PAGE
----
It’s the human voice that’s the sacred harp. When a group of voices get together and turn up the volume, it can rattle the walls and make you feel like you’re on the inside of a musical instrument.
Shape Note, or Sacred Harp Singing, is a traditional form of a cappella folk music. It originated in England, later migrating to the northeastern United States in the mid-1800’s. From there it made its way to the deep south, where it put down roots and flourished. In the last fifty years, the tradition has experienced a resurgence and spread throughout North America. This living tradition is thriving locally, thanks to the members of the Dayton Sacred Harp.
Michele Cull drives from Louisville, Kentucky to attend the monthly gatherings. “I got involved with this through two hobbies; through Shape Note and through Civil War reenacting,” Cull says, “I started slowly going to Singings and a couple of years later met Greg Howard and Vic Whisman at a reenactment. They were singing around the fire, playing instruments. And I had some books, ‘You all have to hear this, you’ll have to give this a try.’ Both were pretty good musically and they could pick up really quick and read. So that Sunday morning, that was our church; singing Sacred Harp around the campfire.”
Greg Howard recalls, “We started singing out of this book. It was like we got hit with a bolt of lightning. Fortunately, John Bayer heard that I was wantin’ to start a Singing in Dayton. He called me up and we were singing to each other on the phone. Vic and I went to John’s house. It was John and his wife Lorraine, and their three children, who at that time were very young. We just sat around their dinner table. That was the very first Singing in Dayton.”
Fifteen year old Jubal Bayer was also at that dinner table. “I remember them coming to the house to meet Pa for the first time. For some reason I thought angels were coming,” Bayer says, “We started singing together, maybe four or five [people]. It only started getting beyond twelve, fifteen people four years ago, and from there it’s bloomed.”
Since those first get-togethers back in 1999, the singers have grown from a handful of voices to as many as a hundred at a time. At its core, the act of Sacred Harp singing is a social event, and it transcends religious beliefs or economic status. Everyone is welcome.
“It’s something that can’t be described. It really has to be experienced, because you don’t just hear it, you also feel it,” says Jeff Fyffe, a singer from Fairborn. “Sonic vibrations pulse through your body when you’re singing, and when you’re hearing this. It is just incredible.”
The singers arrange themselves in four sections of chairs all facing inward, toward an empty center.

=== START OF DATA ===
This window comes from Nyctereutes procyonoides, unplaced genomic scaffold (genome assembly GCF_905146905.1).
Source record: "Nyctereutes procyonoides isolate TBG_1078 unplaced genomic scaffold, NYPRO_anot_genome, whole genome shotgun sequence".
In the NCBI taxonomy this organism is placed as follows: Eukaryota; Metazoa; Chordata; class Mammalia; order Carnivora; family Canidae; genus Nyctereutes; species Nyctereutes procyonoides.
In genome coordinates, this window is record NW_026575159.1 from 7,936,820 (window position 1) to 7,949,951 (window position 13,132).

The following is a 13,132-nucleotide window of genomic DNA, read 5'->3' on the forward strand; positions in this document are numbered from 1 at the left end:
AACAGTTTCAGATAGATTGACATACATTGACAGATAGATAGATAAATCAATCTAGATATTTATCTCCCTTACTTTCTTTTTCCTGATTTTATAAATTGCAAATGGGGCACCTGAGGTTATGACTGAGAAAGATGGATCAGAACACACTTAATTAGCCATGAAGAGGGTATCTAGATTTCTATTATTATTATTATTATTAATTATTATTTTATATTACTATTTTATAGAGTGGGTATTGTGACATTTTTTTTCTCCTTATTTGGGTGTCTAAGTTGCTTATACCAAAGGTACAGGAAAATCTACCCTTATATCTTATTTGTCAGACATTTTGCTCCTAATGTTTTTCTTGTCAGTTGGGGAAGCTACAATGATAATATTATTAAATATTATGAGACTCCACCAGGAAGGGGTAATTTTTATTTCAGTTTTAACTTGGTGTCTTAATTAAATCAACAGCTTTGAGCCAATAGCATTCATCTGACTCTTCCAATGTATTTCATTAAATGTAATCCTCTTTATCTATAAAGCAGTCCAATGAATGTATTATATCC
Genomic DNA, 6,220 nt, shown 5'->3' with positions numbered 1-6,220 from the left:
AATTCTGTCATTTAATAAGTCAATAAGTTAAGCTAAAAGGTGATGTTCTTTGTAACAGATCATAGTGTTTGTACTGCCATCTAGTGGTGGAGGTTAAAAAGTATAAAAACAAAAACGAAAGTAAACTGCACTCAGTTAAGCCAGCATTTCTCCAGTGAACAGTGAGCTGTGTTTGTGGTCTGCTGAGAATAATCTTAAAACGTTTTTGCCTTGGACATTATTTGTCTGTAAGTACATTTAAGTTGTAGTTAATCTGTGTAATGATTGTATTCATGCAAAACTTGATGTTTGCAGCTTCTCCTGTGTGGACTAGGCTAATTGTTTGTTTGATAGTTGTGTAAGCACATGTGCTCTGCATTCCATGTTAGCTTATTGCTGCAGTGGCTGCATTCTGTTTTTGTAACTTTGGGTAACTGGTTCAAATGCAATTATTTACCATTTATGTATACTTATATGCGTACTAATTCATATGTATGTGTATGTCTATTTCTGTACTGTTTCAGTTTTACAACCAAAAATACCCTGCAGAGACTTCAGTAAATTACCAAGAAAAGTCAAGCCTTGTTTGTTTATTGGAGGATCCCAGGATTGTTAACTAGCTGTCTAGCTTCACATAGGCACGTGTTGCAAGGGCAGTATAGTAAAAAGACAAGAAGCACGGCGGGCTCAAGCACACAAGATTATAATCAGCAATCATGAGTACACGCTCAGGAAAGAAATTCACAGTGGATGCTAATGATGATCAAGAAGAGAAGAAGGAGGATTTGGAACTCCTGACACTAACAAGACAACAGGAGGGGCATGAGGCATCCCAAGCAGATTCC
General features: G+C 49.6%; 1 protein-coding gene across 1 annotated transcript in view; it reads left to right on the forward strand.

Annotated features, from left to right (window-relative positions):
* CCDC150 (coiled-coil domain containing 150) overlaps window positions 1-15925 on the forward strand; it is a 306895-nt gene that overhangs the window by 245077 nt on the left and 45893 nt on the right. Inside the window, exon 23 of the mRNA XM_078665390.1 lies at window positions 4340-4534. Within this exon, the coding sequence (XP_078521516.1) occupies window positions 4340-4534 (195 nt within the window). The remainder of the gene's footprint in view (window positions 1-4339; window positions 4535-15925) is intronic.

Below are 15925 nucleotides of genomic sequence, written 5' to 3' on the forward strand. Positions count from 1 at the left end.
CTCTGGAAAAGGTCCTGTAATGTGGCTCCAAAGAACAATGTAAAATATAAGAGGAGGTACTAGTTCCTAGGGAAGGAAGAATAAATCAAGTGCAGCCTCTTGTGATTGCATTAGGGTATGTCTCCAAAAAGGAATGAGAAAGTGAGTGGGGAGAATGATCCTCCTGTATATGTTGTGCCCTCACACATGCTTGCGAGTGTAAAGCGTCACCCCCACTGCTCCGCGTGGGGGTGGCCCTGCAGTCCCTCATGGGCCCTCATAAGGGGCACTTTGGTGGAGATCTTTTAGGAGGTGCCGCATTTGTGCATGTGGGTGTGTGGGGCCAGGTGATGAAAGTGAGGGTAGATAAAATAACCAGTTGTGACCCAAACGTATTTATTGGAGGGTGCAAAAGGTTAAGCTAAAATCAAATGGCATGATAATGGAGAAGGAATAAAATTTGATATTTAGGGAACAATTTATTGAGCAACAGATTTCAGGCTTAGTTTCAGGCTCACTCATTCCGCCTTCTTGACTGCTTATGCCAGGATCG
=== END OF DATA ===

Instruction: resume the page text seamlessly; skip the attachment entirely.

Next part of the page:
Fyffe says, “The fact that everybody is facing each other really is one of the aspects of this that makes it so enjoyable. You get to see the other people’s faces, and it’s so non-judgmental - If you can sing, great, if you can’t that’s fine too. You can just show up and join in, for your own personal enjoyment. We’ll feed you real good!”
“Go a couple times it just gets its hooks into you,” says Susan Zurcher, of Dayton, “And the wonderful thing for me is that it’s not a rehearsal and it’s not a performance. You just go and sing as a community, and that is just wonderful.
“The act of singing is good for your body,” Zurcher says, “There have been studies that show that laughing is good for your physical body, well so is singing. And when you sing loudly, it just jazzes you up. Sometimes, like today on our first song, I had to stop because I was tearing up because it was just so beautiful. I have to stop and collect myself and go on.”
“Its three hours. We sing, eat, and sing, and that’s a lot of fun,” she says, I just love it.”
Seven-year-old Annaliza Cull is what the singers call a ‘cradle-harper,’ someone whose parents are active Shape Note singers. “I sang before I could talk, because I was born in the music,” Cull says, “Music was playing in the delivery room when I was born.”
Cull says she thinks there are enough cradle-harpers to continue the Shape Note tradition. One day, she might become a leader, “Seems like there’s something that I really like in it; just something special to me,” she says.
Hans Bayer, 17, was also born into the music. He agrees that there is special about Sacred Harp singing.
“If you’re singing and you can hear your neighbor, you’re not singing loud enough. You sing full voice,” Bayer says, “Full voice means you don’t control it or try to tone it down. Just enough off to sound magical, an eerie quality, that makes it hang in the air.”
Bayer says this style is something he’d like to pass on to his own children.
“Traditions are a good thing. It helps break down generational barriers. It allows you to communicate things that you feel to other people,” he says, “That’s what it’s all about -community. The music is just a medium for people to get together and enjoy each other’s company and to do something they love doing.”
For more information, visit DaytonSacredHarp.org